Qatar has tested roughly about 3.64% of the total population for novel coronavirus (Covid-19) as of May 2, disclosed an official Sunday.
“So far, we have a total infection rate of 0.53% of the population which can be taken as one in every 189, tested positive,” said Dr Mohamed Ayoub, senior research director, Environment and Sustainability Centre, Qatar Environment and Energy Research Institute (Qeeri), part of Hamad Bin Khalifa University.
Dr Ayoub was speaking at a webinar organised by Qeeri on ‘Demystifying the links between Covid-19 Response and Local Air Quality.’ Dr Ayoub also noted that some of the tests could be repetitive on the same person and therefore the percentage of people could vary a bit accordingly.
“Qatar’s testing strategy has been based on contact tracing. Those who have been in contact with a positive case, are traced and tested. This method prevents large number of infections by identifying the cases quite early and by isolating them from others. These people are quarantined and provided medical treatment and other facilities,” explained Dr Ayoub.
According to the official, this strategy has resulted in a big jump in positive test rates especially in the past couple of weeks.
“There is a steady increase in the number of tests as well as the number of new cases. In the last couple of days, we are seeing a kind of changes in the number of cases. The number of cases and tests show that we are perhaps reaching the peak. We currently have about 90% of active cases and over 10% have recovered while the mortality rate is very low,” he said.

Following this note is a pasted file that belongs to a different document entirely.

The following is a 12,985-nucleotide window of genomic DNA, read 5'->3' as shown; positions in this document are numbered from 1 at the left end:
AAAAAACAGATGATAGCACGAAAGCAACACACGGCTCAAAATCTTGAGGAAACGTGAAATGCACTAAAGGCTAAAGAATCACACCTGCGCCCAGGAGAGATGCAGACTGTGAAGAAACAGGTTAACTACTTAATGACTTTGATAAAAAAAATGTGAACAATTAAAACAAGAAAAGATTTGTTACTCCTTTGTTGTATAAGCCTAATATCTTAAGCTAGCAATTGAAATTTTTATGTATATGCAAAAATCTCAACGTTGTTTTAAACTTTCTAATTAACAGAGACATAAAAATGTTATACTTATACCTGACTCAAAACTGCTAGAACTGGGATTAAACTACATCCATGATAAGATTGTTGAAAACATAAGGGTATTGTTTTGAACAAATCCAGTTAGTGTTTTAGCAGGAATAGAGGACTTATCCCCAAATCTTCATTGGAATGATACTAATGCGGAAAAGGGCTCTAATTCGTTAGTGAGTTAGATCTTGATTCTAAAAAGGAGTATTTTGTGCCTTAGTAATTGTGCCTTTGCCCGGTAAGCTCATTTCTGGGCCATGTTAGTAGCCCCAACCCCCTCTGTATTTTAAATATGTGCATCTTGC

He also said that Qeeri is engaged in several activities to fight Covid-19 in the country and has many partnerships with the Ministry of Public Health (MoPH).
“We are looking at a number of ways to fight Covid-19 in the country. We have been testing the quality of disinfectants used in the country. Through our testing we make sure that the quality of these disinfectants is at the level that is expected of. We are also looking at water quality and waste water whether the virus spreads through waste water,” he noted.
“We have a critical partnership with the MoPH. We will be sharing our air quality data with them. Their virologists and other experts can examine the data and understand the air quality and how it can be used in the fight against Covid-19 and other diseases. We are collaborating with the MoPH on a study that looks at the indoor air quality. We are also working with the Ministry of Municipality and Environment with air quality challenges but also specifically to Covid-19 related challenges,” he added.